Peta [00:11:51] So why do you think people with disabilities are othered? What do you what are the elements? Do you think that really foster that negative environment and you can talk from like a specific US example or you can talk globally? I don't mind, but I'm really interested in the factors that you think cause people with disabilities to be othered.

Gustavo [00:12:17] I don't I think it's difficult to speak for other people with disabilities in this respect. So from my perspective, in my experience. I move differently than most people, so I can see that there's a sense of there's a sense of awkwardness, there's a sense of like they have to get used to me. And I think they haven't experienced that before, probably in their lives. They've never seen someone. With my disability, and so some people react and say, are you in pain? No, I'm not, you know, or I might be, but not because right not because of that, or they may say. That looks really difficult to go up those stairs like that must be really tough for you. There's the lack of understanding of what my experience is actually like and that that awkwardness, I think in their heads, they think. If I moved like that, I would be in pain or if I move like that. That would be difficult, I can't imagine, you know, not not being able to run up this flight of stairs or or, you know, jump off, jump three feet up in the air or whatever the case may be. They see it as taking away something that they already have. That's my impression of it. A lot of people knew who Stephen Hawking was right, and a lot of people saw how brilliant he was. But the narrative around Stephen Hawking was still he lost. Right? He lost his. All of these physical abilities over time, it was a terrible thing. I wouldn't want to be in that position. So I think that there's a deeper there's a deeper mindset and a deeper historic equation of disability as. Less than because it appears like so much of it is equated with loss or it's disease, or it's some condition that prevents you from doing what you used to be able to do. That's that's I think that that's part of the equation. In some, in most ways or in a lot of important ways, it's just like everybody else's life. Every everybody suffers, everybody goes through good times, difficult times. Everybody has experienced loss. Everybody has experienced death, everybody's experience, something something difficult, right? So if we can, if we can just make disability a piece of the puzzle rather than defining the whole the whole pie, I think that that would be a huge win.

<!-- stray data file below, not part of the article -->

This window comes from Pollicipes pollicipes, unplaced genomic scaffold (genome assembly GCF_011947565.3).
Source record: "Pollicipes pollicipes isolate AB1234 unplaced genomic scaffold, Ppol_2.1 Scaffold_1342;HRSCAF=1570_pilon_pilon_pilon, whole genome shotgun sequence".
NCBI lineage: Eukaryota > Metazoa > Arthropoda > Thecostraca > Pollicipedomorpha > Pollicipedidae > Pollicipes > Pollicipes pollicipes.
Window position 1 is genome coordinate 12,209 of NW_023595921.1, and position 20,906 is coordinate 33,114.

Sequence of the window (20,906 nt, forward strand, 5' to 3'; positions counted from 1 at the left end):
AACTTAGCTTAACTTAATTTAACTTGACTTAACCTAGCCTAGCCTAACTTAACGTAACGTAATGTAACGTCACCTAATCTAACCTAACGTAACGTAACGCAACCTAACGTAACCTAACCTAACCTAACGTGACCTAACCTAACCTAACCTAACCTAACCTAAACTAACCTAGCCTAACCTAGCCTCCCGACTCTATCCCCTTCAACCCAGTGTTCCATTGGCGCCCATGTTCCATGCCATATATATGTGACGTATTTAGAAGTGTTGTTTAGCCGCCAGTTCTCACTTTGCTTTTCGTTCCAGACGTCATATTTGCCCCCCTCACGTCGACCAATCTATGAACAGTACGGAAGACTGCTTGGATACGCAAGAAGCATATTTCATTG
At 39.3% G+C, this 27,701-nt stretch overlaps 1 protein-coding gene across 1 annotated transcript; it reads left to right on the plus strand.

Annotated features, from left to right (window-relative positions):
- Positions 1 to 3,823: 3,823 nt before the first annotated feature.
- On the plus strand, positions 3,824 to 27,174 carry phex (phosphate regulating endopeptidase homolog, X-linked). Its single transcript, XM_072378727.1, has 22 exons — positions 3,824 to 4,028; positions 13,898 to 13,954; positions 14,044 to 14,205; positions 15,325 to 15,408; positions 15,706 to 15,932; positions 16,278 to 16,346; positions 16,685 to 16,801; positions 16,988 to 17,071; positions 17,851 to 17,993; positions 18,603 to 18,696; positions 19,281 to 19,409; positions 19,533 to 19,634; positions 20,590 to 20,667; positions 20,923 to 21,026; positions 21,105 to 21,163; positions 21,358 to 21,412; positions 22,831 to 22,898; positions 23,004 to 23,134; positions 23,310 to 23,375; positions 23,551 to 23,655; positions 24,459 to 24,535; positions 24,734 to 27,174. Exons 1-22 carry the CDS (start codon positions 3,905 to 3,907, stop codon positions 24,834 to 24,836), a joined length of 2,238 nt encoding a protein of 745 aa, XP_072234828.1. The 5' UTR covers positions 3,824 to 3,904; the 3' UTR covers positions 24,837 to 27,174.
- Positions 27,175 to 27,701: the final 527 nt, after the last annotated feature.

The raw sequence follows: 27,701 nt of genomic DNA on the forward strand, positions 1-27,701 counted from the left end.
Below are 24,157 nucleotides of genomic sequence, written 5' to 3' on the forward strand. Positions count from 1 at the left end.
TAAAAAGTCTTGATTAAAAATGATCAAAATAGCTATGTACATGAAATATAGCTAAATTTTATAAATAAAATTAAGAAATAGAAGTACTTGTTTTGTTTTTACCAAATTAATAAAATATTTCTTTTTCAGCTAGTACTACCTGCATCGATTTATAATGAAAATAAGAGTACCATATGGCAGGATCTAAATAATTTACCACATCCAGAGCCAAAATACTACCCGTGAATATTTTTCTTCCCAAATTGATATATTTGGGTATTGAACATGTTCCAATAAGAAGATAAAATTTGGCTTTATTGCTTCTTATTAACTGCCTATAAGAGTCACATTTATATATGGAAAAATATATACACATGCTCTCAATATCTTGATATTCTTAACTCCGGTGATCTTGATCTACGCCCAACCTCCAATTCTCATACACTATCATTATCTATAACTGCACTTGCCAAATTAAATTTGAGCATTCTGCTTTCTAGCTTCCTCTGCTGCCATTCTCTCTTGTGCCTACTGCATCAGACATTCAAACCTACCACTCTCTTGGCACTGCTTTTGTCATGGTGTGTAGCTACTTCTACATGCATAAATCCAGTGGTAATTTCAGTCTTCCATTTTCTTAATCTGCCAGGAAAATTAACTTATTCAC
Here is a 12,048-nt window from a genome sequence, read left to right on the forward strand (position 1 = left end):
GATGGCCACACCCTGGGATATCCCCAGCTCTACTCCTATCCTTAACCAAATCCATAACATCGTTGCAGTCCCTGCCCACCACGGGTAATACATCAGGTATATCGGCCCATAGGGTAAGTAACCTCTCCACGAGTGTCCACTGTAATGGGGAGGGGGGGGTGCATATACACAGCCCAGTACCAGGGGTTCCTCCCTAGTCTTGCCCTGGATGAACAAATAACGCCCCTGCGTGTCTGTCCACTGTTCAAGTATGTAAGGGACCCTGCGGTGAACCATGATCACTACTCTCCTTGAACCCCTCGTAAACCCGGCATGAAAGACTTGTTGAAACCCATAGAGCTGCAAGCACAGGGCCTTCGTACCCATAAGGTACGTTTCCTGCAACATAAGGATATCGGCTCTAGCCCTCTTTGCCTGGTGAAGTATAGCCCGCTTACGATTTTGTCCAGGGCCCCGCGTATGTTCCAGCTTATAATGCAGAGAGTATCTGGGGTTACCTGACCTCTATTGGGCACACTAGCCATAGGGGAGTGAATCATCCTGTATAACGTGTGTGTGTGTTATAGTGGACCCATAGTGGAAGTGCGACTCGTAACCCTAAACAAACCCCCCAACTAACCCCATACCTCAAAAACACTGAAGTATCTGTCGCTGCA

Peta [00:15:16] And I think a lot of that has to do well, at least for me, has to do with how we're defined by the medical system as well and how your parents when you're first given a diagnosis. For those of us who are born with our disabilities, it really does start to. Predetermine how we're meant to view our lives, right? You know, your disability is quite rare. How? With having a rare disability, how did that make you feel as a child?